With the Indiana Railroad Company and the Canadian National Railway (CN) agreeing to a long term partnership, Indiana companies now have access to a robust network of rail lines with the potential to shave 10 days transit times off imports from Asia-Pacific manufacturers.

The recently formed partnership combines nearly 20,000 miles of railways in Canada with over 500 miles of railways operated by the Indiana Railroad. There are many advantages for Indiana businesses, but among the most compelling is the chance to save on total transit times. Here’s how the partnership will reduce these times for your imports:

1.) The ocean shipping lanes into Vancouver and Prince Rupert have significantly shorter sailing times than the shipping lanes into the US Ports.

2.) The Canadian ports are much less congested than the west coast ports in the United States. Less congestion at the port allows imports to clear customs and get on the rail very quickly.

3.) The rail route from the west coast of Canada avoids the major mountain ranges in the US, saving up to a day in total transit time.

4.) Using the CN and the Indiana Railroads, imports travel through Joliet, IL rather than the overly congested Chicago, IL rail yard.

5.) Shorter drayage travel distance and access to more drayage providers in Indiana.

If you are an importer of goods from the Asia-Pacific region and would like to explore this opportunity, Langham Logistics can help. If you are an exporter to Asia-Pacific, this new partnership can benefit you too.

Saving Millions by Switching from Air to Ocean

As a world-leading biotech company, this company wanted to transition their products from the air to the ocean, significantly cutting their transportation spend. Temperature compliance was the highest priority as each container was valued at $1.5 million. The second priority was delivering the product on time, which can also prove to be difficult for ocean transportation.

Download our case study below and learn how Langham’s custom solutions help save this biotech company millions.

How to Gain Supply Chain Visiblity

Visibility is the holy grail among supply chain managers. They’re all after it for one good reason: increasing the productivity of a supply chain hinges on its visibility.

Before you can improve your supply chain visibility, it’s important to clarify first the meaning of the term. It simply means knowing where inventory is at every stage of the supply chain, from the manufacturer to its final destination.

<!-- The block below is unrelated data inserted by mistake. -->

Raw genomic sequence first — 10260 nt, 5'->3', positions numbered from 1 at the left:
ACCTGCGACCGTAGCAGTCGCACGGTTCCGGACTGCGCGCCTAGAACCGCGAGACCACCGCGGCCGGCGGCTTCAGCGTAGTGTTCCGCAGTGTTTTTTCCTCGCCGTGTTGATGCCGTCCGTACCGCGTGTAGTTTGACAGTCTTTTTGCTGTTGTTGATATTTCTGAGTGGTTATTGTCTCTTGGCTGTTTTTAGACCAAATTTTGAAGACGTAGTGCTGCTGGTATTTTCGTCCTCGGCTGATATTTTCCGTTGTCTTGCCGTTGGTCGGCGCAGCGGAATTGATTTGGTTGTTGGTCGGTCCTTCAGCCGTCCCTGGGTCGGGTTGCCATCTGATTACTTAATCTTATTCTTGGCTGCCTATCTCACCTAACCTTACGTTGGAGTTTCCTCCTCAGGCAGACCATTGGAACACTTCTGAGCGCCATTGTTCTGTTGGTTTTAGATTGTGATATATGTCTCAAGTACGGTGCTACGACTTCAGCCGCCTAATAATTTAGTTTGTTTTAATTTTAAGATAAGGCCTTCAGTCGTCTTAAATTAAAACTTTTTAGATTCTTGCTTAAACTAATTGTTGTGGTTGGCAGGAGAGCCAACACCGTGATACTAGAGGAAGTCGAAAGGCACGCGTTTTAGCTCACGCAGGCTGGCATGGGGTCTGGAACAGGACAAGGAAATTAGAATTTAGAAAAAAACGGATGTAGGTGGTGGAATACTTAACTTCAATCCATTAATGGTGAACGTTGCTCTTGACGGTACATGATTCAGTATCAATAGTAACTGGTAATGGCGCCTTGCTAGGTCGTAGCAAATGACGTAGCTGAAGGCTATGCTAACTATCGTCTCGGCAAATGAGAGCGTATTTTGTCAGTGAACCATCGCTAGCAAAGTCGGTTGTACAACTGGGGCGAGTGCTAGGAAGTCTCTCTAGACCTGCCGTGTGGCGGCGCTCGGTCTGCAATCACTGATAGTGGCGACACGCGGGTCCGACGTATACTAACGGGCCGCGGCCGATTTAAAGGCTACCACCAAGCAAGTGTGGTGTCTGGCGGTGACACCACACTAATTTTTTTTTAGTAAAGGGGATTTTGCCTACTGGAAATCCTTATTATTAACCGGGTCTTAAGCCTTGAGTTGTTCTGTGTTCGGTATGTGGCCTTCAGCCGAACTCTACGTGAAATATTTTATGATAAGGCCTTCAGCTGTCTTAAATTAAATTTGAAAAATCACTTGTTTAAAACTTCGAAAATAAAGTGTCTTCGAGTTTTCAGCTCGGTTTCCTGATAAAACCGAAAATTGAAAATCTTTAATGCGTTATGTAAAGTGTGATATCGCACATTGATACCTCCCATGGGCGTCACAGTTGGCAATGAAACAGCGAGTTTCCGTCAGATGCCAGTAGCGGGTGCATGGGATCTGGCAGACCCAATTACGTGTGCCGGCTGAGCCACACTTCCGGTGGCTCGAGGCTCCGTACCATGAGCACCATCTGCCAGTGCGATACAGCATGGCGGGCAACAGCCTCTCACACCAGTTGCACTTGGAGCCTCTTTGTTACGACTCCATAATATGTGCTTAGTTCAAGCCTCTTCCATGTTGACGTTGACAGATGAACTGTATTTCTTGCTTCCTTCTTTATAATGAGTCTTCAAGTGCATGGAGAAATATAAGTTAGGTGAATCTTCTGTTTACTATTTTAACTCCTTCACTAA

The only way to gain supply chain visibility is by making sure that data is readily available to all stakeholders. It’s a lofty goal but definitely achievable. Here’s how you can get started.

Foster Open Partnership and Collaboration

The human factor is usually the weakest link in supply chain visibility. It starts with miscommunication and not trusting the other party with information.

If you really want to improve visibility, then start opening up the communication lines. Share information and trust suppliers, third-party logistics providers, and other stakeholders. Present your plan and make sure that their goals align with yours.

An open partnership, more importantly, is a two-way dialog. Listen to your customers and suppliers and use their feedback and expertise to improve your supply chain. All partners will clearly come out as winners once goals and expectations were met.

Invest in the Right Technology.

Technology alone can’t solve logistics problems overnight. But the right technology can help drive better visibility.

You can partner with a service provider that has proven expertise and experience in supply chain technology. Find as many candidates as you can and go for one that truly understands your business and can offer a robust technology infrastructure.

And don’t just invest in technology. Invest in people who can expertly handle your technology infrastructure.

Treat Third-Party Providers as Part of Your Company

The odds are that you’ve already outsourced some work to outside providers and vendors. Sharing information with them is not enough if you want to improve visibility. You have to consider them as a crucial extension of your business. Otherwise, you will lose the ability to track their operations and lack access to vital data.

Additional tip: Work with your business partners on a one-stop-shop “information hub” where key data on all supply chain processes is aggregated and integrated.

Explore Gaps and Refine Your Processes

There may be steps which you can eliminate, opportunities of which you can take advantage, in order to save costs and increase efficiency. You can, for instance, skip incoming inspection by adopting a quality improvement program. Or improve your data quality management to monitor, standardize and troubleshoot data issues.

The Importance of Logistics in the Import and Export Business

The Importance of Logistics in the Import and Export Business

The most valuable and irreplaceable commodity in your life is your time.  This means there is no practical or logical reason why you should waste it trying to figure out the safest, most efficient, and affordable way to ship your products, whether it be across state lines or oceans. Your time should be spent doing what you do best – providing exceptional service and products to your customers.

The importance of logistics in the import and export business is irrefutable and can arguably be one of the most important aspects to the success of your company. Often times the best way to ensure efficient, accurate, and robust supply of your products on time and in the same condition as they left either domestically or internationally, is to hire a third-party logistics company.  Hiring a 3PL provider will not only give you back some of your sacred time, but it also gives you assurance that you will have the resources to promise consistent deliveries to your customer and real-time oversight of the entire process.